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Inviting Community

Inviting Community

Posted: December 6, 2017

A month after I arrived in Vermont I found myself driving on snowy back roads to a meeting in the Northeast Kingdom. Forty-five people gathered on this freezing cold night in the basement of a Unitarian church to explore the idea of a new incubator space in Greensboro. Participants in small brainstorming groups envisioned the potential of such a space for artists, entrepreneurs, and students in the community. Our group included people from more than a dozen towns, and I was struck by the wide range of backgrounds represented: graphic designers, high school and college teachers, the owner of a hair studio, an IT professional, a retired businessman, a glass artist, an agricultural policy expert, and a librarian. The excitement in the room was captured by a high school student who turned to his mom and said, “This is cool.” Read More
It’s About Family

It’s About Family

Posted: November 21, 2017

Michelle Saffran makes photo-based art. Often, she blends more than one image; sometimes she manipulates, alters, or defaces photographs. Michelle does not always work in portraits, but she has proven herself to be the right artist for making pictures of students and families at the Integrated Arts Academy (IAA) in Burlington. The images from the K-5 school are fun and forthright. They are unaltered and shine with love. Read More
Ten Tips for Surviving Winter

Ten Tips for Surviving Winter

Posted: November 9, 2017

Winter is upon us. We know it will last through March and yet we live here — on purpose. We have our reasons. Many artists cite the tranquil seclusion and the inspiring natural beauty of the landscape. But how does one stay positive and creative through the subzero-temp nights and grayest of days? We asked three Vermont artists who know what they’re in for and how to handle it: Katie Runde, a veritable Renaissance woman who focuses on music and painting; Robert Burch, a 40+ year glassblowing veteran from Putney; and Hillary Boone Orsini, a program manager and Results-Based Accountability consultant who moonlights as a standup comic and cartoon artist. Here’s what they had to say: Read More
Meet Karen Mittelman

Meet Karen Mittelman

Posted: October 26, 2017

The Council’s new executive director has been spending time skiing, kayaking, writing, and exploring in Vermont since childhood. Prior to moving here, Karen Mittelman worked for 19 years at the National Endowment for the Humanities in Washington, D.C. She arrived at the office in Montpelier October 16. With a brand new Strategic Plan in place and a budget that faces an unusually shaky future, Karen will have plenty to do. This is what she had to say about the challenges and opportunities that lie ahead. Read More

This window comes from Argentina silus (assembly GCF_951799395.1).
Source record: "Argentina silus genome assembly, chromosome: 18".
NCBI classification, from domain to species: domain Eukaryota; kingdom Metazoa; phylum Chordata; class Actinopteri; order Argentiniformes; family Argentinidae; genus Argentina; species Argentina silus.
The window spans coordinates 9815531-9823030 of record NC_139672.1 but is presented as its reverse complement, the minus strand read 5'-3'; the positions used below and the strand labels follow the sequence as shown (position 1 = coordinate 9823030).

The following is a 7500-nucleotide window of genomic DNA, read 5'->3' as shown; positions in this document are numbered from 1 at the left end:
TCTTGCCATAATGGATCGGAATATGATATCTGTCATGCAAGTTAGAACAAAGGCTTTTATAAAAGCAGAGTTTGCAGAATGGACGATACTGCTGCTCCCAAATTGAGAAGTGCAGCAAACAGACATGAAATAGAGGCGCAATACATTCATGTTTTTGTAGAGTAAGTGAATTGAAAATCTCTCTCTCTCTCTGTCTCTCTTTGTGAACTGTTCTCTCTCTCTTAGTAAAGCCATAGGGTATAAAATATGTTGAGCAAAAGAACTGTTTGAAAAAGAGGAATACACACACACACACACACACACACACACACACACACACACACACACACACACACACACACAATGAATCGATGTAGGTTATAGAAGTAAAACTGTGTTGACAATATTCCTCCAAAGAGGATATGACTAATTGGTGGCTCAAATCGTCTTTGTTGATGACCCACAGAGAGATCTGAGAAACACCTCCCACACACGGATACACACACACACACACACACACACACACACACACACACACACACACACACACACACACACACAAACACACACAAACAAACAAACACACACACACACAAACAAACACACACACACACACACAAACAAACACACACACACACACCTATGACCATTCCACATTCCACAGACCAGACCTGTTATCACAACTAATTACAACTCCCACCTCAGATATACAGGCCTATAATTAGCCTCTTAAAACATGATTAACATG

The Arts Mean Business

The Arts Mean Business

Posted: October 4, 2017

In Vermont, nonprofit arts and culture make up a larger than $123 million industry supporting thousands of jobs. The sector also generates millions of dollars in revenue to local and state government. These are just two important facts supported by data from the Americans for the Arts' fifth iteration of the Arts & Economic Study (AEP5). Eighty-eight Vermont organizations participated in this yearlong, nationwide survey to assess the economic impact of the arts. What is true across the nation is true in our state: Arts and culture are one and the same as economic development. It's not an either/or choice. Read More
The “SiteTime” Artists

The “SiteTime” Artists

Posted: September 28, 2017

Four artists will work​ ​collaboratively for two years performing​ ​additive​ ​and​ ​subtractive​ ​actions in a new exhibit in the Council's Sculpture Garden.​ This installation will evolve over time, linked to the rhythm of changes in stacks​ ​of slowly​ ​drying​ ​cordwood​. Physical​ ​constructions, video​ ​and​ ​sound​ ​installations,​ ​artifacts,​ and ​event​-​based​ ​movement​ ​performances will​ come and go between fall 2017 and fall 2019. One environmental sculptor, a designer, and a choreographer ​will express wood's vital way​ ​of​ ​connecting​ ​our​ ​hands​ ​and​ ​our​ ​energy​ ​to​ ​the​ Earth​ ​as​ ​it​ ​rotates around​ ​the​ ​sun. Another sculptor's work will stand at one entrance of the garden throughout the exhibit. Read More